Adventures of Huckleberry Finn (or, in more recent editions, The Adventures of Huckleberry Finn) is a novel by Mark Twain, first published in England in December 1884 and in the United States in February 1885.
Commonly named among the Great American Novels, the work is among the first in major American literature to be written throughout in vernacular English, characterized by local color regionalism. It is told in the first person by Huckleberry “Huck” Finn, a friend of Tom Sawyer and narrator of two other Twain novels (Tom Sawyer Abroad and Tom Sawyer, Detective). It is a direct sequel to The Adventures of Tom Sawyer.
The book is noted for its colorful description of people and places along the Mississippi River. Satirizing a Southern antebellum society that had ceased to exist about twenty years before the work was published, Adventures of Huckleberry Finn is an often scathing look at entrenched attitudes, particularly racism.
Perennially popular with readers, Adventures of Huckleberry Finn has also been the continued object of study by literary critics since its publication. It was criticized upon release because of its coarse language and became even more controversial in the 20th century because of its perceived use of racial stereotypes and because of its frequent use of the racial slur “nigger”, despite strong arguments that the protagonist, and the tenor of the book, is anti-racist.
William James “Bill” Murray (born September 21, 1950) is an American actor and comedian. He first gained exposure on Saturday Night Live in which he earned an Emmy Award and later went on to star in comedy films, including Caddyshack (1980), Ghostbusters (1984) and Groundhog Day (1993). Murray gained additional critical acclaim later in his career, starring in Lost in Translation (2003), which earned him an Academy Award for Best Actor nomination, the indie comedy-drama Broken Flowers (2005) and a series of films directed by Wes Anderson, including Rushmore (1998), The Royal Tenenbaums (2001), The Life Aquatic with Steve Zissou (2004), Fantastic Mr. Fox (2009) and Moonrise Kingdom (2012).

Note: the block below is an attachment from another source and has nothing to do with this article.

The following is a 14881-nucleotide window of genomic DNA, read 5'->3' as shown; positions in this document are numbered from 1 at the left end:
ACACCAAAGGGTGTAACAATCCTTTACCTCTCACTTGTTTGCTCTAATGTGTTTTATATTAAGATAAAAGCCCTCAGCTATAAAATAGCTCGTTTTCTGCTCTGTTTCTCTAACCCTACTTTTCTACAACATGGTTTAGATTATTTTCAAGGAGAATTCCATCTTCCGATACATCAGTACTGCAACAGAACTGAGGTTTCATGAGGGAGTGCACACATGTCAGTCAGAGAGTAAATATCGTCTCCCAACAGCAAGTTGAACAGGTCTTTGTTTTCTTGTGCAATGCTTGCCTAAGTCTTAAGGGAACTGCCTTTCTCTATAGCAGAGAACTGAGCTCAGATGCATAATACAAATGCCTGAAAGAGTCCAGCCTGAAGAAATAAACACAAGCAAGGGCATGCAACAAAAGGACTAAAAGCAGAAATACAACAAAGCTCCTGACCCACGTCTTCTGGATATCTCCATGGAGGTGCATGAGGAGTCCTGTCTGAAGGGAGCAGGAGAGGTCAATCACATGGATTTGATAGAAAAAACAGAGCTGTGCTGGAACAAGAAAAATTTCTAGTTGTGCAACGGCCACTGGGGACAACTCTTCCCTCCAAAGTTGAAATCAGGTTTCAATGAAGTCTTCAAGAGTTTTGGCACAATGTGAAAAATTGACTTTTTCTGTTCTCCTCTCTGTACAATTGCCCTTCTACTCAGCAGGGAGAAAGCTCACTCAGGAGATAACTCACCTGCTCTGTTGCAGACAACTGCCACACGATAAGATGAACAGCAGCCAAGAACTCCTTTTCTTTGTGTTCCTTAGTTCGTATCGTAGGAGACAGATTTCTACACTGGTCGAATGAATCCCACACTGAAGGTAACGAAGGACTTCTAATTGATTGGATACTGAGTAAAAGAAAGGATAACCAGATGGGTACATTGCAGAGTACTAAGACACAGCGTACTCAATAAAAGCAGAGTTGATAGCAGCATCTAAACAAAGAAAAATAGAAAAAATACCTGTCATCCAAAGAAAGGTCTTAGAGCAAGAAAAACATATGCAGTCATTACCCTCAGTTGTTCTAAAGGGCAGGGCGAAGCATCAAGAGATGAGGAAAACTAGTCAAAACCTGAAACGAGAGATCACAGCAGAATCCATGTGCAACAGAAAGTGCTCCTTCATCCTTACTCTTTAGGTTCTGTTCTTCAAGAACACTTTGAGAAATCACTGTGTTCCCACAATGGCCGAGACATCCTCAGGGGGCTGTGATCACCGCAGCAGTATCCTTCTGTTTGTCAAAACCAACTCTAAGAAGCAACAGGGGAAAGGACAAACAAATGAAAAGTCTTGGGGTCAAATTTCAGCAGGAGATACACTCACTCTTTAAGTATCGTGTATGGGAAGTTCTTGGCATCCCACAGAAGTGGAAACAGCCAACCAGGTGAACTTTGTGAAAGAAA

Samuel Langhorne Clemens (November 30, 1835 — April 21, 1910), better known by his pen name Mark Twain, was an American author and humorist. He wrote The Adventures of Tom Sawyer (1876) and its sequel, Adventures of Huckleberry Finn (1885), the latter often called “the Great American Novel.”
Twain grew up in Hannibal, Missouri, which provided the setting for Huckleberry Finn and Tom Sawyer. After an apprenticeship with a printer, he worked as a typesetter and contributed articles to his older brother Orion’s newspaper. He later became a riverboat pilot on the Mississippi River before heading west to join Orion in Nevada. He referred humorously to his singular lack of success at mining, turning to journalism for the Virginia City Territorial Enterprise. In 1865, his humorous story, “The Celebrated Jumping Frog of Calaveras County” was published, based on a story he heard at Angels Hotel in Angels Camp California where he had spent some time as a miner. The short story brought international attention, even being translated to classic Greek. His wit and satire, in prose and in speech, earned praise from critics and peers, and he was a friend to presidents, artists, industrialists, and European royalty.
Though Twain earned a great deal of money from his writings and lectures, he invested in ventures that lost a great deal of money, notably the Paige Compositor, which failed because of its complexity and imprecision. In the wake of these financial setbacks he filed for protection from his creditors via a bankruptcy filing, and with the help of Henry Huttleston Rogers eventually overcame his financial troubles. Twain chose to pay all his pre-bankruptcy creditors in full, though he had no responsibility to do this under the law.
Twain was born shortly after a visit by Halley’s Comet, and he predicted that he would “go out with it,” too. He died the day following the comet’s subsequent return. He was lauded as the “greatest American humorist of his age,” and William Faulkner called Twain “the father of American literature.”